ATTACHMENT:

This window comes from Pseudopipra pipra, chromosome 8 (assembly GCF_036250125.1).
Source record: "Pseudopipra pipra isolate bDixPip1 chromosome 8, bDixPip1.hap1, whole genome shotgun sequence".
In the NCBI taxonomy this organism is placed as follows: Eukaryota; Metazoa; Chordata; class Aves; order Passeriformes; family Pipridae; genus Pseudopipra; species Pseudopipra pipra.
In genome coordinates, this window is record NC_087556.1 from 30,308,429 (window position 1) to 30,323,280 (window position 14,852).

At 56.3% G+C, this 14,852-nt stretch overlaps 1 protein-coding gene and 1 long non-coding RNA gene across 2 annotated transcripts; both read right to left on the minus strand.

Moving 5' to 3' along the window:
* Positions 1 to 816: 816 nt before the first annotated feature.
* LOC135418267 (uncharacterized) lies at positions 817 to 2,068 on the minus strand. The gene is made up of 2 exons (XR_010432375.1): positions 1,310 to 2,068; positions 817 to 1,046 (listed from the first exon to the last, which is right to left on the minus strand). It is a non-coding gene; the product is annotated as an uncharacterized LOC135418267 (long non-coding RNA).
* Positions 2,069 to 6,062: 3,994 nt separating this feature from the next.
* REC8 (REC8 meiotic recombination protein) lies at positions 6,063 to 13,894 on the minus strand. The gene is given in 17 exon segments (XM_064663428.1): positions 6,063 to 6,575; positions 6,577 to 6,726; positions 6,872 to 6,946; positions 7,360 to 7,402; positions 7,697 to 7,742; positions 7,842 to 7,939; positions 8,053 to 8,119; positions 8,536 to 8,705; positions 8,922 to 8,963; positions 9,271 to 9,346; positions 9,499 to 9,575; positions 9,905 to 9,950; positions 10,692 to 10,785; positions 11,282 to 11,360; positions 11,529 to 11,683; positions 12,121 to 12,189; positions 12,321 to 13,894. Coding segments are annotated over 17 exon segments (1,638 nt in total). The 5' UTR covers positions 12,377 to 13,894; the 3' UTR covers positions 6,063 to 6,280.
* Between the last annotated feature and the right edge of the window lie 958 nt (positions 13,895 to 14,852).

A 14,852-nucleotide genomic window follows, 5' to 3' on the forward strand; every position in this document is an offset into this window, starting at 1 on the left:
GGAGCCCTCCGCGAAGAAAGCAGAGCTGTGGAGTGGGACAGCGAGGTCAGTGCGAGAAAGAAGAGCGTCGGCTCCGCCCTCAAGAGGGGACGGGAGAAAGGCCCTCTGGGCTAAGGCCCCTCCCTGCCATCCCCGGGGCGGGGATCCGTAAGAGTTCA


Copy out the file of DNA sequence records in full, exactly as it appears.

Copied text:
This window comes from Pseudopipra pipra, chromosome 8 (assembly GCF_036250125.1).
Source record: "Pseudopipra pipra isolate bDixPip1 chromosome 8, bDixPip1.hap1, whole genome shotgun sequence".
In the NCBI taxonomy this organism is placed as follows: Eukaryota; Metazoa; Chordata; class Aves; order Passeriformes; family Pipridae; genus Pseudopipra; species Pseudopipra pipra.
In genome coordinates, this window is record NC_087556.1 from 30,308,429 (window position 1) to 30,323,280 (window position 14,852).

At 56.3% G+C, this 14,852-nt stretch overlaps 1 protein-coding gene and 1 long non-coding RNA gene across 2 annotated transcripts; both read right to left on the minus strand.

Moving 5' to 3' along the window:
* Positions 1 to 816: 816 nt before the first annotated feature.
* LOC135418267 (uncharacterized) lies at positions 817 to 2,068 on the minus strand. The gene is made up of 2 exons (XR_010432375.1): positions 1,310 to 2,068; positions 817 to 1,046 (listed from the first exon to the last, which is right to left on the minus strand). It is a non-coding gene; the product is annotated as an uncharacterized LOC135418267 (long non-coding RNA).
* Positions 2,069 to 6,062: 3,994 nt separating this feature from the next.
* REC8 (REC8 meiotic recombination protein) lies at positions 6,063 to 13,894 on the minus strand. The gene is given in 17 exon segments (XM_064663428.1): positions 6,063 to 6,575; positions 6,577 to 6,726; positions 6,872 to 6,946; positions 7,360 to 7,402; positions 7,697 to 7,742; positions 7,842 to 7,939; positions 8,053 to 8,119; positions 8,536 to 8,705; positions 8,922 to 8,963; positions 9,271 to 9,346; positions 9,499 to 9,575; positions 9,905 to 9,950; positions 10,692 to 10,785; positions 11,282 to 11,360; positions 11,529 to 11,683; positions 12,121 to 12,189; positions 12,321 to 13,894. Coding segments are annotated over 17 exon segments (1,638 nt in total). The 5' UTR covers positions 12,377 to 13,894; the 3' UTR covers positions 6,063 to 6,280.
* Between the last annotated feature and the right edge of the window lie 958 nt (positions 13,895 to 14,852).

A 14,852-nucleotide genomic window follows, 5' to 3' on the forward strand; every position in this document is an offset into this window, starting at 1 on the left:
GGAGCCCTCCGCGAAGAAAGCAGAGCTGTGGAGTGGGACAGCGAGGTCAGTGCGAGAAAGAAGAGCGTCGGCTCCGCCCTCAAGAGGGGACGGGAGAAAGGCCCTCTGGGCTAAGGCCCCTCCCTGCCATCCCCGGGGCGGGGATCCGTAAGAGTTCA